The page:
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Categories: Enterprise Storage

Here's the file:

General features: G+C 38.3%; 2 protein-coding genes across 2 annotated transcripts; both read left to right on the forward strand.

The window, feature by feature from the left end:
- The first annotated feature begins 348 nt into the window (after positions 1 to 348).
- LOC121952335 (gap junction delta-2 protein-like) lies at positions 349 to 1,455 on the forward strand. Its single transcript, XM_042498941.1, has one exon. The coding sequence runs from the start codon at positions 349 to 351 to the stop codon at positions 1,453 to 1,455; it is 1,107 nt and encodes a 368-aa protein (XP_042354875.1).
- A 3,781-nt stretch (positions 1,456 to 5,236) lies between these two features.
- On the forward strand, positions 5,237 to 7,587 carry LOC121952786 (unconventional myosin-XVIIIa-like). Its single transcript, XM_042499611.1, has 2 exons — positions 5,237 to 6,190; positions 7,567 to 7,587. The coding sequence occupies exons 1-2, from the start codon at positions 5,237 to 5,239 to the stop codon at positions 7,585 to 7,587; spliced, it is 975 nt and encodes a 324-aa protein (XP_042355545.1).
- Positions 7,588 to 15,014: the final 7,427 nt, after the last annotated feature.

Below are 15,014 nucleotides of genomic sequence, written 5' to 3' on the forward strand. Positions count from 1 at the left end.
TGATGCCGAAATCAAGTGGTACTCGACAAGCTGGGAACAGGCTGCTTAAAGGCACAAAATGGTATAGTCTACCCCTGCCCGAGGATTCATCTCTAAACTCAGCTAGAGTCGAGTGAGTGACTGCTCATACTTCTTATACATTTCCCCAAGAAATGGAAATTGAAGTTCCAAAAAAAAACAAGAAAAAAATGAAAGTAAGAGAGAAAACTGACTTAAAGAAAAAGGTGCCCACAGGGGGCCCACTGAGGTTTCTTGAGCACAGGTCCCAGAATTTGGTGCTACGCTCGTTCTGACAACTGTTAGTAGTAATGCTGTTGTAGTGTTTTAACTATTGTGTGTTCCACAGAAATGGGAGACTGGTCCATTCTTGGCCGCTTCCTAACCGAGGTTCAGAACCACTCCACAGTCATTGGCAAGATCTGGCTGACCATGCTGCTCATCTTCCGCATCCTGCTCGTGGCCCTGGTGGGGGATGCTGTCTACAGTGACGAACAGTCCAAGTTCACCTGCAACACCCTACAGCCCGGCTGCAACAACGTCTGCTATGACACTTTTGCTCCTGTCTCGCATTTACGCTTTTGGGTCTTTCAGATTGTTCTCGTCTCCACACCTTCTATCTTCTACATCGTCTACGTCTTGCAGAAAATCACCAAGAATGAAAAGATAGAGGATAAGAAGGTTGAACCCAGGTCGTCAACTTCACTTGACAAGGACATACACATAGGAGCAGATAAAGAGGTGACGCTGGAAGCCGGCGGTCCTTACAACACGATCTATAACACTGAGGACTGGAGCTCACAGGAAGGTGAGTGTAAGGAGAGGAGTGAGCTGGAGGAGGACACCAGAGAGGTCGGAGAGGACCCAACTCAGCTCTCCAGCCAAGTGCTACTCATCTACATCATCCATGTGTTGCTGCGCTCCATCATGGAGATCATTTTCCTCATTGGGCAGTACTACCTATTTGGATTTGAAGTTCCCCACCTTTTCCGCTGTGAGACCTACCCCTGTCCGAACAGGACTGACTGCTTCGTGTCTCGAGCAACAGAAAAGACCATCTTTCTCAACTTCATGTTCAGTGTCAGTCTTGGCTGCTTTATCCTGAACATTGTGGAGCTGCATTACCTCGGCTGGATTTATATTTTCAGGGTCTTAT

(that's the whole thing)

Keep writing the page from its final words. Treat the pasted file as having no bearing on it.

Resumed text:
Organizing data is a challenge. The digital universe, according to International Data Corporation (IDC), doubles every two years. Based on current projections, it’s expected to reach 44 trillion gigabytes in 2020.1 And recent updates by IDC predict it will reach 180 trillion gigabytes in 2025. In most organizations, the amount of unstructured data has grown to unprecedented levels. In a recent Enterprise Strategy Group (ESG) study, 47 percent of respondents said unstructured data made up more than 50 percent of their capacity. In addition, 46 percent said unstructured data is growing more than 20 percent annually.2 Convenience often determines where data is placed. It’s common for an average organization to have data spread across 15 to 30 different systems, according to Forrester Research analyst Brendan Witcher.3 And he was just referring to customer data. What does all this mean? It means files are scattered; enterprises are storing structured and unstructured data on many different platforms, file systems and storage devices. As a result, files are hard to find. Time is wasted searching, productivity suffers, and as the volume of data grows the problem gets worse. Silos of files create a data management problem that metadata can address. Using metadata, you can turn isolated silos of files into an asset that has business value Logical Data Tagging Metadata is data that provides information about other data. Author, date created, file size, location, customer, associated projects, expiration date and date modified are all examples of metadata because the information describes and adds context to other data. Metadata can be created manually or it can be generated by an application. Once the metadata is created, it is connected to a file using a processing called “tagging.” How you use metadata will depend on your business needs. But if you tag your data logically, you can scan all your files and search for tags that satisfy certain criteria. A Unified View of Data Applications, computational analysis, sensors, video cameras, genomic sequencers, and many other types of processes and intelligent devices all generate data. In a common technical workflow scenario, raw data is generated and then ingested from one or more sources. That data then undergoes multiple processing steps often involving several different systems. Once all processing has completed an output product is produced. As a result, pieces of a project get scattered across different storage systems. How do you track all the files associated with a project? How do you determine the amount of storage one project consumes? When files are spread across different storage systems, those are difficult questions to answer. If you tag files with meaningful metadata, you have the information available to answer those questions. You can scan the metadata of all your files and organize it in a way that provides insight. Then you can use the information to better manage your files and your storage. But first you need a unified view of your data. You need visibility into all your storage from a single management view, regardless of platform or file structure differences. That way, you know you’re indexing all the files in your enterprise. Storing Data in the Best Place Almost half of the organizations surveyed by ESG said unstructured data is growing by more than 20 percent; if an organization’s data grows 27 percent annually, its storage footprint doubles in three years. Organizations typically implement a storage infrastructure based on their initial needs. Too often, data is simply stored in the easiest way possible with little thought to cost and future growth. This approach can be very expensive and lead to funding problems. Nearly 9 out of 10 respondents to the ESG survey said they expect to encounter challenges funding investments needed to keep up with unstructured data growth.4 Poor storage planning leads to overspending on infrastructure. If you don’t know where your data is or if you’re not managing it efficiently, then it’s tempting to install more high-performance storage than you really need because it’s easy. In addition, these initial infrastructure designs are often strained when storage reaches petabyte levels because they were never designed to accommodate the challenges of backing up and managing such a large storage environment. Data should be stored where it can add the most value to your organization. In a scientific research setting, for example, performance matters. High-performance computing solutions must enable data to be analyzed very quickly. Storage performance must keep up. Thus, active files should reside on high-performance disk or flash storage. When data is inactive, it should be stored on less expensive media to lower storage costs. Multi-tier storage is designed to optimize both performance and cost. In a multi-tier configuration, total storage capacity is distributed across different media. There is high-performance disk or flash storage for active files, and the remainder of the capacity consists of lower cost storage, such as cloud, object storage, disk or tape. Metadata plays an important role in a multi-tier environment. Files are moved between tiers based on systems metadata and user-defined policies. And as long as the files remain visible, the metadata can be searched to find files whenever they are needed, regardless of where they are stored in the infrastructure. Thus, storage costs are minimized, and productivity is improved. Metadata Visualization If you’ve done a good job of tagging your files, you can now organize your data using metadata visualization. This refers to scanning the metadata of files and viewing the results of that process. Data can be presented in charts or graphs for analysis and to make informed storage decisions. It lets you manage files based on logical groupings instead of just physical groupings. You can determine where big pockets of files are stored. You can see how much storage is consumed by each project. And when you have completed a project, you can find all the associated files and archive them to tape or cloud storage, freeing up more expensive storage space.